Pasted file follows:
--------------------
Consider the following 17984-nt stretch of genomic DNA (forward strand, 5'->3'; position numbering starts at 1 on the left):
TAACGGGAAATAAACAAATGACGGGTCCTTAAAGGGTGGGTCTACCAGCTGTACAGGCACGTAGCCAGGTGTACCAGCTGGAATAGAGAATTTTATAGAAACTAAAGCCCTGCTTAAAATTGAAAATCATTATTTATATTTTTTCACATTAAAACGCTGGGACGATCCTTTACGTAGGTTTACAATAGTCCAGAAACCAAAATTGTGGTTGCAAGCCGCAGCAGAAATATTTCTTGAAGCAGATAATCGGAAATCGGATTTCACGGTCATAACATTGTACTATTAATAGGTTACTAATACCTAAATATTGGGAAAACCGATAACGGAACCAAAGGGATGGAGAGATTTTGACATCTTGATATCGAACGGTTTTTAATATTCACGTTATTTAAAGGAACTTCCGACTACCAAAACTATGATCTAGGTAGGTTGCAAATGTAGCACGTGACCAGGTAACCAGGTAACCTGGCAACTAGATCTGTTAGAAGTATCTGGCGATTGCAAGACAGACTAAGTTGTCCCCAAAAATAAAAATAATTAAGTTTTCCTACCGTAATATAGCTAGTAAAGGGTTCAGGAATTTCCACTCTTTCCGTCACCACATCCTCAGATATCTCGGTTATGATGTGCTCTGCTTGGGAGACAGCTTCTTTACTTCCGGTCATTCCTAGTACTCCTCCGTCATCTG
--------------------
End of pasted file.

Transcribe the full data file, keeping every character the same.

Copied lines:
Consider the following 17984-nt stretch of genomic DNA (forward strand, 5'->3'; position numbering starts at 1 on the left):
TAACGGGAAATAAACAAATGACGGGTCCTTAAAGGGTGGGTCTACCAGCTGTACAGGCACGTAGCCAGGTGTACCAGCTGGAATAGAGAATTTTATAGAAACTAAAGCCCTGCTTAAAATTGAAAATCATTATTTATATTTTTTCACATTAAAACGCTGGGACGATCCTTTACGTAGGTTTACAATAGTCCAGAAACCAAAATTGTGGTTGCAAGCCGCAGCAGAAATATTTCTTGAAGCAGATAATCGGAAATCGGATTTCACGGTCATAACATTGTACTATTAATAGGTTACTAATACCTAAATATTGGGAAAACCGATAACGGAACCAAAGGGATGGAGAGATTTTGACATCTTGATATCGAACGGTTTTTAATATTCACGTTATTTAAAGGAACTTCCGACTACCAAAACTATGATCTAGGTAGGTTGCAAATGTAGCACGTGACCAGGTAACCAGGTAACCTGGCAACTAGATCTGTTAGAAGTATCTGGCGATTGCAAGACAGACTAAGTTGTCCCCAAAAATAAAAATAATTAAGTTTTCCTACCGTAATATAGCTAGTAAAGGGTTCAGGAATTTCCACTCTTTCCGTCACCACATCCTCAGATATCTCGGTTATGATGTGCTCTGCTTGGGAGACAGCTTCTTTACTTCCGGTCATTCCTAGTACTCCTCCGTCATCTG